Celebrating Women’s History at Einstein
When Einstein opened its doors in 1955, it broke new ground by rejecting quotas and admitting students—of all creeds, races and genders—on merit alone. There were four women among Einstein’s founding faculty, and 10 by the time Einstein’s first commencement took place in 1959 (for which the graduating class included three women).
Notable female researchers at Einstein, who have helped to shape fields of science, include (from left) Drs. Marie Maynard Daly, Berta Scharrer, Ora Mendolsohn Rosen, Lucy Shapiro, Susan Band Horwitz, Salome Gluecksohn-Waelsch, and Isabelle Rapin.
“Women faculty members are valuable role models,” said Irene Blanco, M.D., associate dean for diversity enhancement and an alumna in the class of 2004. “Our new Diversity and Inclusion Strategic Plan calls for continuing to recruit and retain female faculty to bring us ever closer to parity.”
In connection with Women’s History Month, marked earlier this year, below we’ve highlighted seven of Einstein’s trailblazing scientists from the College of Medicine’s early years. These women made their way in spite of a dearth of female mentors to guide them. After coming to the United States to escape Nazi Germany, one was even denied bench space or a salary at another institution. She lived to the age of 100 and was renowned as “the mother of genetics.”
Meet these remarkable Einstein pioneering researchers:
- Berta Scharrer, Ph.D. (1906-1995)
Dr. Scharrer was a founder of neuroendocrinology and was in Einstein’s anatomy department from 1955 to 1995, serving for a time as co-chair with her husband Ernst. Her work on neurosecretion and neuropeptides in animal function and development led to a National Medal of Science and membership in the National Academy of Sciences. Einstein sponsors a Berta Scharrer lecture yearly.
- Salome Gluecksohn-Waelsch, Ph.D. (1907-2007)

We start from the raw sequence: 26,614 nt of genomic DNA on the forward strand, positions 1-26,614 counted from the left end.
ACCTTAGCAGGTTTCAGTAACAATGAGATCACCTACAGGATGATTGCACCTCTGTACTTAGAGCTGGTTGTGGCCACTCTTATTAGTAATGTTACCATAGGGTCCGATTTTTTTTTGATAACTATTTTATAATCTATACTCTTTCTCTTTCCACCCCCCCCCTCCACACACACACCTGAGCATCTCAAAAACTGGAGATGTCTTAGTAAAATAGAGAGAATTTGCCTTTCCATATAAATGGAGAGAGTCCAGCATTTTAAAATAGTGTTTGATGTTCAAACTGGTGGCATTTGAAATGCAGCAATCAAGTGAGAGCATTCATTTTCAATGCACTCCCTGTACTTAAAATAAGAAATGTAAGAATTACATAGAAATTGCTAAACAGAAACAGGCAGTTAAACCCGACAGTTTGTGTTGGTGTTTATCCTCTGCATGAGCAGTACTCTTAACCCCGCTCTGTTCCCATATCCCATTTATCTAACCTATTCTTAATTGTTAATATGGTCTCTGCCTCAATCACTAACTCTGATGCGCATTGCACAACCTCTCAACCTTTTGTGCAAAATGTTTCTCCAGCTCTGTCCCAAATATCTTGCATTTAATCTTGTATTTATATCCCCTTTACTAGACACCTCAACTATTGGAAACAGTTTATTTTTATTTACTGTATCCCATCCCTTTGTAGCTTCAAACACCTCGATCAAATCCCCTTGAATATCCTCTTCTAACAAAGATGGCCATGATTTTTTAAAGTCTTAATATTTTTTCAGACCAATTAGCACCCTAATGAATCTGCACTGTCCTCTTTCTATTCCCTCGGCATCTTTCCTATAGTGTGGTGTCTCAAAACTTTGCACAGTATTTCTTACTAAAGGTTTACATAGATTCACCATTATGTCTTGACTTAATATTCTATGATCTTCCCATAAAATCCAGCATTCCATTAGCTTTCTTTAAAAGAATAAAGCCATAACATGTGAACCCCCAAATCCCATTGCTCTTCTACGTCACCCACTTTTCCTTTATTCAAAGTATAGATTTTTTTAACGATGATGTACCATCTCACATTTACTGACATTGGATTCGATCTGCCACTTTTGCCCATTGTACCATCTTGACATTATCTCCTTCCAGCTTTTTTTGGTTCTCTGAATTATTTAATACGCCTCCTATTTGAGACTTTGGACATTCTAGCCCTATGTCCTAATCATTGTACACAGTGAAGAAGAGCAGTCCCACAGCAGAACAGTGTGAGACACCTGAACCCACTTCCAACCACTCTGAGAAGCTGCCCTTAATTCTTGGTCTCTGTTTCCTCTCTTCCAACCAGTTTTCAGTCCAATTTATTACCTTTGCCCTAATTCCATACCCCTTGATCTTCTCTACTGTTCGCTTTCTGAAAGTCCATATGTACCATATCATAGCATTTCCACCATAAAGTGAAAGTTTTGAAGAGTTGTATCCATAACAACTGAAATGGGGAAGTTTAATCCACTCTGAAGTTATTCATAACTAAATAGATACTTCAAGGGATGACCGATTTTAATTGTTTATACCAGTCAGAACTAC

Dr. Gluecksohn-Waelsch discovered a way to trace genes’ role in development and played a major role in establishing developmental genetics. On Einstein’s founding faculty, she rose to chair of genetics and served through 1976. She was a member of the National Academy of Sciences and received a National Medal of Science.
- Isabelle Rapin, M.D. (1927-2017)
Dr. Rapin's discoveries and advances in pediatric neurogenetics include shaping our understanding of autism. She joined Einstein’s Saul R. Korey Department of Neurology in 1958, and also served in pediatrics and as a neurologist at Montefiore until 2012. Einstein sponsors an annual Isabelle Rapin conference and has named its pediatric neurology division in her memory.
- Marie Maynard Daly, Ph.D. (1921-2003)
Beating both gender and racial odds, Dr. Daly was the first African-American woman in the United States to win a Ph.D. in chemistry. She did groundbreaking research in heart health at Einstein from 1960 to 1986 and strove to increase the number of minority students in science. Einstein sponsors an annual lecture in her name.
- Ora Mendelsohn Rosen, M.D. (1935-1990)
Dr. Rosen studied glucose metabolism and protein kinases and later helped clone the insulin receptor. From 1966 to 1984, she served at Einstein in medicine, became chair of molecular pharmacology and helped develop one of the first NIH-funded Diabetes Research and Training Centers. She was a member of the National Academy of Sciences.
- Susan Band Horwitz, Ph.D. (1937- )
Dr. Horwitz led the team that discovered how Taxol arrests the cell cycle; the drug is now used to treat ovarian, breast and lung cancer. Dr. Horwitz came to Einstein in 1967 and is a distinguished professor of molecular pharmacology, the Falkenstein Chair in Cancer Research and a member of the National Academy of Sciences.
- Lucy Shapiro, Ph.D. ’66 (1940 - )
Dr. Shapiro earned her Ph.D. at Einstein, in molecular biology. Her research has used microorganisms to examine questions in developmental biology and furthered understanding of stem cell function and biological diversity. She was in Einstein’s department of molecular biology from 1967 to 1986, rising to chair. Her work led to a National Medal of Science and National Academy of Sciences membership.
Do you know a remarkable woman at Einstein, researcher or otherwise? While we celebrate faculty in this story about Einstein’s history, if you know of a woman among Einstein’s staff, faculty, postdocs, or students who is deserving of recognition for their contributions to the College of Medicine, please submit a story suggestion using the “Ask Albert!” section of Inside Einstein.
Posted on: Friday, June 29, 2018